Trump’s new Federal Reserve chairman plans to break from tradition


Adriana Chivil

President Donald Trump announced his nomination for the new Federal Reserve Chairman earlier this month. The pick is Jerome Powell, who will succeed Janet Yellen as the Federal Reserve’s Chairman once her term expires.  Powell is a former equity executive who favors the continuation of gradually increasing the interest rate. He also sympathized with the White House’s call to ease financial regulations. During her time as the Chair of the Federal Reserve, Yellen implemented borrowing costs at quadruple their worth in late 2015 and scaled back central banking’s $4.5 trillion balance sheet. There is a mild concern over Powell’s reaction if the economy fails to grow under his lead.  Powell lacks an economic Ph.D, unlike his predecessors for the previous four decades. Although his extensive knowledge of the criteria is evident, there is concern over whether he will cause serious damage under pressure and whether the economy will falter or grow. Concerns of this nature always arise in the context of potential major changes to monetary policy implemented by the Federal Reserve, as the macro-economy is a deeply interconnected and reactive system.


Powell has been a member of the Board of Governors of the Federal Reserve as nominated by former President Barack Obama back in 2012. He has supported the strategy of slowly building interest rates. This coincides with the Fed’s current hopes of bringing the interest rates back up.  If Powell is not too careful in his decision-making, the possibility of raising rates too quickly could risk the possibility of the third longest US expansion. This would especially hurt the stock market rally as a whole.  The transition to Powell’s mindset for the Federal Reserve marks a break from the tradition of increasing monetary reigns, which has occurred throughout the past 10 years, a period during which the economy was met with unprecedented stimulus to minimize damage from the 2008 financial crisis.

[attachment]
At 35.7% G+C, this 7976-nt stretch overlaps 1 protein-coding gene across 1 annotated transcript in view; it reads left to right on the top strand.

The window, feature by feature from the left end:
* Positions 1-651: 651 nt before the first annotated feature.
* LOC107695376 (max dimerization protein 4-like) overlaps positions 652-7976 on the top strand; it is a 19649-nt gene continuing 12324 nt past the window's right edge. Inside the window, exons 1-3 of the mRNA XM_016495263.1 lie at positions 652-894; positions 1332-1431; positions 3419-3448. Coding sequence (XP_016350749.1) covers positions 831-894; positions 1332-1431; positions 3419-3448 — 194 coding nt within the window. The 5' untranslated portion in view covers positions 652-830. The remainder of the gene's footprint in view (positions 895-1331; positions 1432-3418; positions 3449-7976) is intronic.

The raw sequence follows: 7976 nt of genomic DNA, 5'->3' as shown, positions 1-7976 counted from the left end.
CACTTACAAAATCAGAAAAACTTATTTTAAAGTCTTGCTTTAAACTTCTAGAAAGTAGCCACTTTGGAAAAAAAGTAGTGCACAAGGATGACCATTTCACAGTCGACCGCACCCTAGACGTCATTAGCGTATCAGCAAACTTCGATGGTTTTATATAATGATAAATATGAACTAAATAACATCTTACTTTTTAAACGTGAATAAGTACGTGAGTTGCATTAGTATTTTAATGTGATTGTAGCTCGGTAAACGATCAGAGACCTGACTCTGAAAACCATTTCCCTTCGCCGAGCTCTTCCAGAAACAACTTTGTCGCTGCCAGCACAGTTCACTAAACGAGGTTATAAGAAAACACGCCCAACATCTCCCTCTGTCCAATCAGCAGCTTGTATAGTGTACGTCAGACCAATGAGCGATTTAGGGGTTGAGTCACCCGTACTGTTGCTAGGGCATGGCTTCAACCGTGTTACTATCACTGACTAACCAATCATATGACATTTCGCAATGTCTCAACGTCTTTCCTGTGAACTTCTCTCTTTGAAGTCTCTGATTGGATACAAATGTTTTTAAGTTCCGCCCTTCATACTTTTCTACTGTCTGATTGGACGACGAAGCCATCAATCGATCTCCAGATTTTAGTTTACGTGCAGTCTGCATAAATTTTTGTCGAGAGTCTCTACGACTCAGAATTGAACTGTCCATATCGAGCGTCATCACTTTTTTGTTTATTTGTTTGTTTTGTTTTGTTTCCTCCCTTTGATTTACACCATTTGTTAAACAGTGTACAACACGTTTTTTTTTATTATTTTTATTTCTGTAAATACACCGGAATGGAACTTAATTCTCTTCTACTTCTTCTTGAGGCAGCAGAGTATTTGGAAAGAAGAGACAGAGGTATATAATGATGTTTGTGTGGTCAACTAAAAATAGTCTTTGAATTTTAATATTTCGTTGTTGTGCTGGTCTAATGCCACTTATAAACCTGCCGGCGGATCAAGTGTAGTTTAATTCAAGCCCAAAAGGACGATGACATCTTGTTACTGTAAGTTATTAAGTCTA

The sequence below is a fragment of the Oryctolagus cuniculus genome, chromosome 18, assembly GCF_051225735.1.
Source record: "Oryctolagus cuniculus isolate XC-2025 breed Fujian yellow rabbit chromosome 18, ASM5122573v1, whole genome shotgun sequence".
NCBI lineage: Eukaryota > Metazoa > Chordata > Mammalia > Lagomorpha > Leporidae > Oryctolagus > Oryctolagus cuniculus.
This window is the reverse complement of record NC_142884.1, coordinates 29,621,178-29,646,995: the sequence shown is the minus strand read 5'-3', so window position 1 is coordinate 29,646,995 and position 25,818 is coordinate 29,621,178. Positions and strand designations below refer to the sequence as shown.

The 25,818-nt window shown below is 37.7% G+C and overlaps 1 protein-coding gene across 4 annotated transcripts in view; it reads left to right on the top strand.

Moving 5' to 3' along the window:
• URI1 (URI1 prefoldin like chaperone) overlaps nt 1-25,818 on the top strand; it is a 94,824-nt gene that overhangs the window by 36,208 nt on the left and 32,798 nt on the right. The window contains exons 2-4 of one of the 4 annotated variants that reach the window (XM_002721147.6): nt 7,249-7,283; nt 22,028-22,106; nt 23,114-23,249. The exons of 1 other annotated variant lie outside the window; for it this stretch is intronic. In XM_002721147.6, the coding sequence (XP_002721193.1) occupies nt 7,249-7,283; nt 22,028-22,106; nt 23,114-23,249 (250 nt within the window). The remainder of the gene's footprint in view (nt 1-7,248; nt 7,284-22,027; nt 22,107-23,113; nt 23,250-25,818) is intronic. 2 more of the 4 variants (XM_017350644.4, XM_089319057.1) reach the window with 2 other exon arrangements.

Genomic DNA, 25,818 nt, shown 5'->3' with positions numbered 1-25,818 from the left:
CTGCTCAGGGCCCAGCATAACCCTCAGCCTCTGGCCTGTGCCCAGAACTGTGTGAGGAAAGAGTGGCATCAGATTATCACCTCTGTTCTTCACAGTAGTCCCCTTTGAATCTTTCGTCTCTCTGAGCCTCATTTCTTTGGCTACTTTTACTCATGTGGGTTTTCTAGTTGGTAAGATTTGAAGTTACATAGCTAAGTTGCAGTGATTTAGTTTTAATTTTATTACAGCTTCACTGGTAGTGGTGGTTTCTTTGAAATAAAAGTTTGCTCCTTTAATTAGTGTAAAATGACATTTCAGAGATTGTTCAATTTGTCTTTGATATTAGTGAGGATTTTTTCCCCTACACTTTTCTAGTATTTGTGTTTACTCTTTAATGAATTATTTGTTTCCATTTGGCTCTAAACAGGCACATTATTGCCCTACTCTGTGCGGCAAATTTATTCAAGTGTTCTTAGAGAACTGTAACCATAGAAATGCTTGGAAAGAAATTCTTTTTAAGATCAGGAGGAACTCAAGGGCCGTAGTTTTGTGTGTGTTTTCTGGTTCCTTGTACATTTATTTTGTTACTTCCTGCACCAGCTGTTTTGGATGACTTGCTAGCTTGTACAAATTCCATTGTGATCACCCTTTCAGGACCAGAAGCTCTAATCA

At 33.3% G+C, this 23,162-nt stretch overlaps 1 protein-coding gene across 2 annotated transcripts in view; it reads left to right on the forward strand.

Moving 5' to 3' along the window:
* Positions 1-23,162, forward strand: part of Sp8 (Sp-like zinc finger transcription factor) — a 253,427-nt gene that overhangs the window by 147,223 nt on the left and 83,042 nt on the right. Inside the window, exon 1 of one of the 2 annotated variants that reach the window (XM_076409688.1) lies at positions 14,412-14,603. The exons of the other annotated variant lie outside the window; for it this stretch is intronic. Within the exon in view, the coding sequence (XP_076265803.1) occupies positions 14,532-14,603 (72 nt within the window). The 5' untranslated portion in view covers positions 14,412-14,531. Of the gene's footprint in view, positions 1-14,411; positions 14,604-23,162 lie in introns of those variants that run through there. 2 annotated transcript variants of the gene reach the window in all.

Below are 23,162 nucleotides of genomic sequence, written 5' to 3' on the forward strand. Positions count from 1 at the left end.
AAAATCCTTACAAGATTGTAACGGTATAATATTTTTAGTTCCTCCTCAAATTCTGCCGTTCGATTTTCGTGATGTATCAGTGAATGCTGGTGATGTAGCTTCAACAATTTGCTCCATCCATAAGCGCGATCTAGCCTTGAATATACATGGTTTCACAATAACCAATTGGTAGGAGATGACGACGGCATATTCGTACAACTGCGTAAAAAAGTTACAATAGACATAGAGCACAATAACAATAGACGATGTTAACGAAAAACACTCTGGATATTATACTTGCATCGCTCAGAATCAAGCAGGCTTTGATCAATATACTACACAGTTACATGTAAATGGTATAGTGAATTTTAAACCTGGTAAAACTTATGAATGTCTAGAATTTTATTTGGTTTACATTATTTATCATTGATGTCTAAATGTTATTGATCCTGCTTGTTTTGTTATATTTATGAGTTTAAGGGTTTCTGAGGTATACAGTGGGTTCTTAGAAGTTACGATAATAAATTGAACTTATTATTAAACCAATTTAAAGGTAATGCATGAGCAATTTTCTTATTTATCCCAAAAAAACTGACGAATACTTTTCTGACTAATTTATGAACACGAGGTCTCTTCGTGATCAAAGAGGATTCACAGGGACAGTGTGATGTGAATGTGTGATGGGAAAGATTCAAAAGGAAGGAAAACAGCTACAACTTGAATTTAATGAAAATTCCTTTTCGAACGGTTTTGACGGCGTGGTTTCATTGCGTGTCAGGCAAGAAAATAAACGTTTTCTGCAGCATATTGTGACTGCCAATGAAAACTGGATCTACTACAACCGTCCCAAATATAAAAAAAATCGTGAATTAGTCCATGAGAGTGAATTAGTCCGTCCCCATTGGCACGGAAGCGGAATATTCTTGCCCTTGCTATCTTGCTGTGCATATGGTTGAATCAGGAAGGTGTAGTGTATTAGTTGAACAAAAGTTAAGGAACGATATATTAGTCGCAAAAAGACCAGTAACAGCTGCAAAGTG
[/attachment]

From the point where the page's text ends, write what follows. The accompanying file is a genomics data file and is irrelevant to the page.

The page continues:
Yellen’s term has generally been beneficially predictable. This lead to primarily a flowing market run in stocks that began in March 2009 due to the low interest rates at that time. Under her term since however, the Fed has increased interest rates four times, with another increase anticipated for before 2018.  She scaled back the central bank’s $4.5 trillion balance sheet under her term as well.  The Fed’s balance sheet is expected to shrink under Powell’s direction, especially the bonds the Fed bought to bring down mortgage rates and put stock and corporate bond assets at risk.  After Yellen’s expiration of term, it will be expected of Powell to continue the growth of the nine-year economic expansion, which desires a faster gain in domestic product with consistently low interest rates.


Powell’s new position has brought upon a major departure in monetary policy, with Yellen stepping down, hoping to continue monetary policy and abiding by gradual normalizing rates and reducing the Fed’s balance sheet.  His new position has been met with an overall positive reaction from the community, expecting great things. Others however worry about problems arising, such as the economy being unable to grow, policy mistakes, and so on.  His decision-making has been known to be pragmatic and non-ideological, mainly within the Fed’s guidelines, so radically different ideas wouldn’t be a possibility unless things change unexpectedly.


Powell’s selection is renowned and acknowledged spectacularly within the economic system, and although there are doubts within Powell’s power, the chance of drastic measures is slim to none. Yellen’s term is slowly expiring, yet the anticipation of the fifth extension of interest rates in December is hanging over everyone’s head. In a few more weeks we will see what the new Fed holds for the economy.


Federalreserve / Wikimedia Commons